What The Supreme Court and The Jedi Council Have in Common


Adam Gopnik recently wrote about “Lessons for the Supreme Court from the Jedi Council.” In that article, he puts forward the idea that just as the denizens of the Star Wars universe “seem[] to have an undue cultural investment in the wisdom of the Jedi Council, even in the face of its ineptitude,” so to do Americans unduly venerate a Supreme Court whose inner workings appear “more like the manufacture of after-the-fact rationales designed to give the appearance of footnoted legalism to what are, in truth, the same ideological passions that have the rest of the country in their grip.” Gopnik disclaims the concept of textual interpretation, maintaining that our nation’s highest judicial body resembles its intergalactic counterpart in how it “seems to be functioning on guesswork and mutual hypnosis more than actual expertise.” Accordingly, he concludes that neither the Jedi Council nor the Supreme Court should be afforded nearly so much deference or respect.

The question becomes whether these two august bodies are enough alike to justify such a comparison or conclusion. There are certainly similarities between the two. In The Phantom Menace, the Jedi Council decides, after much deliberation, that Anakin Skywalker should not be trained in the ways of The Force. But Qui Gon Jin (and later Obi Wan Kenobi in his stead) defy that order and decide to teach the boy anyway. In the real world, after the Supreme Court held that same-sex marriage was a right under the Constitution, Texas’s Attorney General soon thereafter announced that despite that decision, under his interpretation Texas officials did not have to abide by the ruling. In both the Star Wars universe and our own, prominent officials have taken Gopnik’s advice to heart and feel free to ignore the high court’s decisions.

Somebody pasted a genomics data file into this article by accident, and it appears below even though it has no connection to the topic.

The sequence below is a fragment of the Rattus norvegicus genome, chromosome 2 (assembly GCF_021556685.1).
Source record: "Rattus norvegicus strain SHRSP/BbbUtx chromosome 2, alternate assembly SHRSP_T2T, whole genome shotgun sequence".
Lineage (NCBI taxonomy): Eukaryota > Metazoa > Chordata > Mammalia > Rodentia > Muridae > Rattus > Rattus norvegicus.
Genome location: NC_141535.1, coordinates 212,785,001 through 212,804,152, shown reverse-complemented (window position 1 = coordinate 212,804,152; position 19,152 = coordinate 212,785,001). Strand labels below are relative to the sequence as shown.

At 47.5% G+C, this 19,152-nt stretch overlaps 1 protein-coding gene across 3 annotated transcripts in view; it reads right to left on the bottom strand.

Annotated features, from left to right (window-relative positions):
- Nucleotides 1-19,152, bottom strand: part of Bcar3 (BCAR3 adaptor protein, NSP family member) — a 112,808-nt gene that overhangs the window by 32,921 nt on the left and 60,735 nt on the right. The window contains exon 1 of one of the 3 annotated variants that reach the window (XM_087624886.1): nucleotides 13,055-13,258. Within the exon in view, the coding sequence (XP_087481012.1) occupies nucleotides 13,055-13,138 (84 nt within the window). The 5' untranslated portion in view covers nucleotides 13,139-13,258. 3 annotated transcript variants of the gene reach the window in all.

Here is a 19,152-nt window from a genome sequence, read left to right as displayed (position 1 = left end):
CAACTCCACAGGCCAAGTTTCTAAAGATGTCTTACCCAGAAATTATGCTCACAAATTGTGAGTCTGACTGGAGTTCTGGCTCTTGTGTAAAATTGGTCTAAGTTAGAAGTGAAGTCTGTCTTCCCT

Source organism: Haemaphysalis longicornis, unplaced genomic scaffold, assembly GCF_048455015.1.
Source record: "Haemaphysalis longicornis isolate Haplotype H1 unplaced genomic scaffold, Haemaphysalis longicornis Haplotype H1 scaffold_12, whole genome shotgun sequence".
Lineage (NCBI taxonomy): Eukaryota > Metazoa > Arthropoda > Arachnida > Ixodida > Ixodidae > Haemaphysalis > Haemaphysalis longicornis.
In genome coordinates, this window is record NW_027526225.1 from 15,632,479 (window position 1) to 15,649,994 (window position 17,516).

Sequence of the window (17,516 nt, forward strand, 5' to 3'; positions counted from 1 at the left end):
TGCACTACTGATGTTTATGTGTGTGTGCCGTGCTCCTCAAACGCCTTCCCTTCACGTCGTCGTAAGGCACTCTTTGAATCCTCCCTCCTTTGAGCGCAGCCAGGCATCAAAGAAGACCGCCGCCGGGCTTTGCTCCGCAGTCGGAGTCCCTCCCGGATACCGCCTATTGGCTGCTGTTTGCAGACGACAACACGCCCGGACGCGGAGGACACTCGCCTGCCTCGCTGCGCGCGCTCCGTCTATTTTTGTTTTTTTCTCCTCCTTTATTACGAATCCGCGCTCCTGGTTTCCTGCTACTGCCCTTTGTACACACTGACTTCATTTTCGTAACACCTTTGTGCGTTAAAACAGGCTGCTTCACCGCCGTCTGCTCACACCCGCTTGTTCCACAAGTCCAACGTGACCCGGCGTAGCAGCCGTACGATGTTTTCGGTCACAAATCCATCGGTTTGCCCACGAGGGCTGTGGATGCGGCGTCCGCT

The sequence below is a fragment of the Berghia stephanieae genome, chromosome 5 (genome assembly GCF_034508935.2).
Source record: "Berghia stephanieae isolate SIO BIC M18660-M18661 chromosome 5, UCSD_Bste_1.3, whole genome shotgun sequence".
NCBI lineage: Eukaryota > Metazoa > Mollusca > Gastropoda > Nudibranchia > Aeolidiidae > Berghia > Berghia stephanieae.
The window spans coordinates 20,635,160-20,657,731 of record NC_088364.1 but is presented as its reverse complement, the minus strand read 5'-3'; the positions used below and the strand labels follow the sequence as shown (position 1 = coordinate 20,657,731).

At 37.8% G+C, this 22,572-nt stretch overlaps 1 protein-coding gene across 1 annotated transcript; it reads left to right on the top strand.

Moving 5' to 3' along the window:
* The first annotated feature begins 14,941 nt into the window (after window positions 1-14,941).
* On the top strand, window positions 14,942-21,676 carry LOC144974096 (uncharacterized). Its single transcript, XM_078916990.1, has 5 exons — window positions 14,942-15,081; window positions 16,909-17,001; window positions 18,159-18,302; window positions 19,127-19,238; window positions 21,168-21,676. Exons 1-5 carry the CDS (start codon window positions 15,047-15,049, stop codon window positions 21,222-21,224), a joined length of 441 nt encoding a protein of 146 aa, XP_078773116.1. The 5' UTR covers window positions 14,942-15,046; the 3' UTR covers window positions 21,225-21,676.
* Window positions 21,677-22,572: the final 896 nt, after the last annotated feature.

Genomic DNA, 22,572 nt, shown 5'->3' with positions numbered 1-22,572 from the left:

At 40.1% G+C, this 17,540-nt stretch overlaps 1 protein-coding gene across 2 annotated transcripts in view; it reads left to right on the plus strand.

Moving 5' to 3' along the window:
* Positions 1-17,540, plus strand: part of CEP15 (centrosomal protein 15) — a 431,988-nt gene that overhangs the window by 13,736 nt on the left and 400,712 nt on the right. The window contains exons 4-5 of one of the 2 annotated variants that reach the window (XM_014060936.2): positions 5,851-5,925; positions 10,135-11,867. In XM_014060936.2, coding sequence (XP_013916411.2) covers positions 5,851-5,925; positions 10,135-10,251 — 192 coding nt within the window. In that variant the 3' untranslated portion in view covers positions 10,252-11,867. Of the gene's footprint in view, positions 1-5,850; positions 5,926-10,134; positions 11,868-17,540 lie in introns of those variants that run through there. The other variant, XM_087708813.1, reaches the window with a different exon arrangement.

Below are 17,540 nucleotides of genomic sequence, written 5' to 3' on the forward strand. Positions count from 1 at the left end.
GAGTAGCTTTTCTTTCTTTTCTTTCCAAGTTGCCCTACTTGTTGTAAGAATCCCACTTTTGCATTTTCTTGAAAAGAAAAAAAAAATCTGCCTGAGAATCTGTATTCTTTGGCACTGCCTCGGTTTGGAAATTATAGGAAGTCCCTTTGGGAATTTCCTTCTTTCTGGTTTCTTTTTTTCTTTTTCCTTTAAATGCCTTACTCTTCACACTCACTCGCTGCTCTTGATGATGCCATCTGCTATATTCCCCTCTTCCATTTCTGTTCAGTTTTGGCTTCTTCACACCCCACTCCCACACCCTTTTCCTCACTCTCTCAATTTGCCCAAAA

What’s more, much of the Star Wars prequels’ production took place during the George W. Bush administration, which led to some inevitable parallels between political climates of the Republic and the United States at the time. The Jedi Council’s concerns about then-Chancellor Palpatine invoking various emergency powers during a time of war cannot help but feel like a commentary on the legal challenges the Bush Administration faced when invoking the theory of the unitary executive in its use of executive orders and similar measures. While, as a general matter, the Star Wars films are only loosely political at best, the prequels do feel as though they were intended to comment on current events in some small way.

But there’s another, broader way in which the Jedi Council and The Supreme Court resemble one another — they’re both surprisingly unified bodies. Though Yoda and a couple of select cronies seem to be effectively running The Jedi Council on their own, on the few occasions we see the whole council deliberating, there’s rarely much dissension in the ranks. For the most part, despite scattered agitators like Qui Gon Jin and Anakin Skywalker, this association of Jedi Masters speaks with a single voice.

 

"Could you maybe sing us a few bars of 'The Sun Will Come Out Tomorrow?'"